It’s a common misconception that buyers need to save up a lot of money to purchase a home. In fact, it’s possible to buy a home with a very modest sum for a down payment and closing costs.
The down payment is often the most daunting aspect of the process for first-time home buyers. Repeat buyers usually are less concerned about putting money down because they can use the equity they have in their current home to buy their next home.
Buyers often believe they must save up 20 percent of a home’s purchase price. But that’s not true. In fact, it’s just as easy to buy a home with only 10 percent, 5 percent or even 3.5 percent of the home’s purchase price. Active-duty military servicepersons, veterans, and certain other borrowers who are eligible for a VA loan, guaranteed by the U.S. Department of Veterans Affairs, can buy with no down payment at all.
Still, even 3.5 percent isn’t zero, and with the exception of VA-eligible buyers most others must figure out some way to get a down payment.
Here are five suggestions:
1) Get a gift. The easiest way to get a down payment to buy a house is to get a gift from your parents or other family members. Gift funds can be used for a down payment as long as the money is a true gift, not a loan, and you can produce documentation that shows where you got the money and that it is yours.
2) Tap your retirement account. Some types of retirement accounts allow you to withdraw funds without a penalty if you meet certain requirements and use the money to buy a home. Consult a tax adviser before you make the withdrawal to make sure your account has this feature and you understand the rules.
3) Apply for down payment assistance. Most states and many cities and towns have government programs to help people purchase a home. Again, there are rules. Some programs are only for people who haven’t owned a home in the last three years. Others are limited to certain geographic areas, and still others are restricted to people who meet low income guidelines. Research these programs to find out whether you qualify.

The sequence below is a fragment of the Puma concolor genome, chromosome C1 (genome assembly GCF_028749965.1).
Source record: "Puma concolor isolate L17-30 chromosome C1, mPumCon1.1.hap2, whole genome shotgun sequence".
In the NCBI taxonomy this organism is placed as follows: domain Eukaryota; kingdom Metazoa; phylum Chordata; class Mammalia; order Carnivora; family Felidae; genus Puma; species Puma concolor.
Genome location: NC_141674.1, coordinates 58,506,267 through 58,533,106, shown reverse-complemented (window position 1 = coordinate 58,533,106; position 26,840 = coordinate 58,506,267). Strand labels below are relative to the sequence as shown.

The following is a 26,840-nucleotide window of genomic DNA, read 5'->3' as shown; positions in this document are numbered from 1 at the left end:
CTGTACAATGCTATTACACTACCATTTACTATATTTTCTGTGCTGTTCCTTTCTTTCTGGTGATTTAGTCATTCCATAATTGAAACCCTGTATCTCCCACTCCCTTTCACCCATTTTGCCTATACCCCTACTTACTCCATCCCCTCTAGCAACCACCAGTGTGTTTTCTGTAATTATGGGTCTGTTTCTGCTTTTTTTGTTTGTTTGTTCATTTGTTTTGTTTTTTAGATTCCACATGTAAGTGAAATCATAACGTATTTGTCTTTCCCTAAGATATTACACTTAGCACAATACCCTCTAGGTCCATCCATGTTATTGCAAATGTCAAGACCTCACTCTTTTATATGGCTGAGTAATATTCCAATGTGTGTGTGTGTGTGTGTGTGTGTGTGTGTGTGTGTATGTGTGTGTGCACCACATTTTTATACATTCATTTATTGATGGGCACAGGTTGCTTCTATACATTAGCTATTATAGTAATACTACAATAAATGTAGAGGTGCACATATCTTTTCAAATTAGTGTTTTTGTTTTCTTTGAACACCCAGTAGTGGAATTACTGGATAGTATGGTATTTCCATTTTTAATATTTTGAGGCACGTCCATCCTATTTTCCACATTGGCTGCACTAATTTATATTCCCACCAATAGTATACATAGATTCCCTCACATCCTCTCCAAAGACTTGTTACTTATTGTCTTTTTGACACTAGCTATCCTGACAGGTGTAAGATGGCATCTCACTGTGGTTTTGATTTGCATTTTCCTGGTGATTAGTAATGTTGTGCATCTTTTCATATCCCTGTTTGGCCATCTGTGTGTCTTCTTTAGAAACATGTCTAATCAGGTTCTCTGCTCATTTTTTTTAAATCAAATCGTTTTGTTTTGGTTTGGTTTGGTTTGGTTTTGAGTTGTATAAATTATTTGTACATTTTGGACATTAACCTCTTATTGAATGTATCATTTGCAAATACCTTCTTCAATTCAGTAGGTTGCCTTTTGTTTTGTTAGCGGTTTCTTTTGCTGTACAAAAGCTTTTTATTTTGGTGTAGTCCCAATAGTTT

4) Pay off your credit cards. It might seem surprising, but paying off debts can free up a lot of money each month that you can reallocate to saving for a home instead of paying interest. Pay off the highest rate or lowest balance first, and then continue to work through the debts until you’re free and clear. Lowering your minimum monthly payments can help you qualify for a mortgage, too.
5) Boost your income. Whether it’s a second job, pay raise, side gig, or fatter commission, an increase in your monthly income is great way to set aside savings to buy a home. Rather than spend the extra money, open a savings account dedicated to your down payment and start socking away the savings.
Marcie Geffner is an award-winning reporter, editor, writer and author covering a number of topics including real estate, mortgage and banking. She is currently a full-time freelance reporter. Marcie is a former board member of the National Association of Real Estate Editors and remains an active organization member.
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